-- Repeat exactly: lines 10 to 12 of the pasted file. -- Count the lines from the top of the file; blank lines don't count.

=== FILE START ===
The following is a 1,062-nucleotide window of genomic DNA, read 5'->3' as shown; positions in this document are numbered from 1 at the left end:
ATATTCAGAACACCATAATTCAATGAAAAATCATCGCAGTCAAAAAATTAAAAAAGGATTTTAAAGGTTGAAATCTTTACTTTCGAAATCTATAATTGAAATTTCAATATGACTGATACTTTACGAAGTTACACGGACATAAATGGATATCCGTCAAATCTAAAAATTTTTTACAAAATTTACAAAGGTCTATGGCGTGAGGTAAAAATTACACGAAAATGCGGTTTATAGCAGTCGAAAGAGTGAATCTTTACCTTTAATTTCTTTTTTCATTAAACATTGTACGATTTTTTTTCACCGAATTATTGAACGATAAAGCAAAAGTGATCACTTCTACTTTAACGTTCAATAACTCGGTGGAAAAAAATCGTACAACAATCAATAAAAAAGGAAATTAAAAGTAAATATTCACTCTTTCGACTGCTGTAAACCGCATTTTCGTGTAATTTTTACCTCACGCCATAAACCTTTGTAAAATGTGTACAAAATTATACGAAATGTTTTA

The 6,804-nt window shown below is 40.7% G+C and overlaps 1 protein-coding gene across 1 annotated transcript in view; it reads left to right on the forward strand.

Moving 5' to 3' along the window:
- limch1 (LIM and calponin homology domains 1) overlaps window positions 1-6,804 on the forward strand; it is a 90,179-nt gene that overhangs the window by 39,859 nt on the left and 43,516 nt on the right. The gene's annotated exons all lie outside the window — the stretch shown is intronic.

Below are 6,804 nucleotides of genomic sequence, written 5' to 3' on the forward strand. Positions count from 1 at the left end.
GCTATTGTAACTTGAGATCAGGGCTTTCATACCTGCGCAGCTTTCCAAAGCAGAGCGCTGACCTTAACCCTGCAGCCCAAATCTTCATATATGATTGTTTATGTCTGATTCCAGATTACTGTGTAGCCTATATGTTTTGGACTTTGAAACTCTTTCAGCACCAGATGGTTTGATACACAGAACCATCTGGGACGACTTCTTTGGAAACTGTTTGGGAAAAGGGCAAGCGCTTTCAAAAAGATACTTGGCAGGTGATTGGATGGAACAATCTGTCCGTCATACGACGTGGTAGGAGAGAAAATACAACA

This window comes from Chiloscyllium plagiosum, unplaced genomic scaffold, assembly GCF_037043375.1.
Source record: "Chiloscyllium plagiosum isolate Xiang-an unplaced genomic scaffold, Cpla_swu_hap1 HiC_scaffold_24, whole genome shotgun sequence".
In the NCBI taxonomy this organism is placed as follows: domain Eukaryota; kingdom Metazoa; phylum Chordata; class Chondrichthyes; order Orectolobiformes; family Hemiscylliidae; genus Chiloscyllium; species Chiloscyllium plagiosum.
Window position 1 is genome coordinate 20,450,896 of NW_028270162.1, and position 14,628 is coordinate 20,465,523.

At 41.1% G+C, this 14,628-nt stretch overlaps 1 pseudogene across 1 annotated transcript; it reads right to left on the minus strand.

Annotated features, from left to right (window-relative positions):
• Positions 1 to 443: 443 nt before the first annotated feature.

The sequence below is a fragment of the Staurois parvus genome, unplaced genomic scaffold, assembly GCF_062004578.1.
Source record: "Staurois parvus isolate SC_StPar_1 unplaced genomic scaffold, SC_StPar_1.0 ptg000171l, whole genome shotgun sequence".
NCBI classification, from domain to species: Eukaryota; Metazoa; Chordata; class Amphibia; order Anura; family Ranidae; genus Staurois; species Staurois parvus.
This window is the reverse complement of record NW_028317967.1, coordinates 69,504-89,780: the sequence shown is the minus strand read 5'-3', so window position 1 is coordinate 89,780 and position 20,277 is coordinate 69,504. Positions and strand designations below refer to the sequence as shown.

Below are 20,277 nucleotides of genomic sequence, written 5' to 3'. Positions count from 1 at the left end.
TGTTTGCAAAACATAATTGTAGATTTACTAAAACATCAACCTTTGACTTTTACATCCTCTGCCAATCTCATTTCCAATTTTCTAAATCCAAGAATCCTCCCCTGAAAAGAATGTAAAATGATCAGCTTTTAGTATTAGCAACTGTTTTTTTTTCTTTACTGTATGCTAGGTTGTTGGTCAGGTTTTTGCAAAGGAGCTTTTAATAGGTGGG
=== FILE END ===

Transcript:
In the NCBI taxonomy this organism is placed as follows: domain Eukaryota; kingdom Metazoa; phylum Chordata; class Chondrichthyes; order Orectolobiformes; family Hemiscylliidae; genus Chiloscyllium; species Chiloscyllium plagiosum.
Window position 1 is genome coordinate 20,450,896 of NW_028270162.1, and position 14,628 is coordinate 20,465,523.

At 41.1% G+C, this 14,628-nt stretch overlaps 1 pseudogene across 1 annotated transcript; it reads right to left on the minus strand.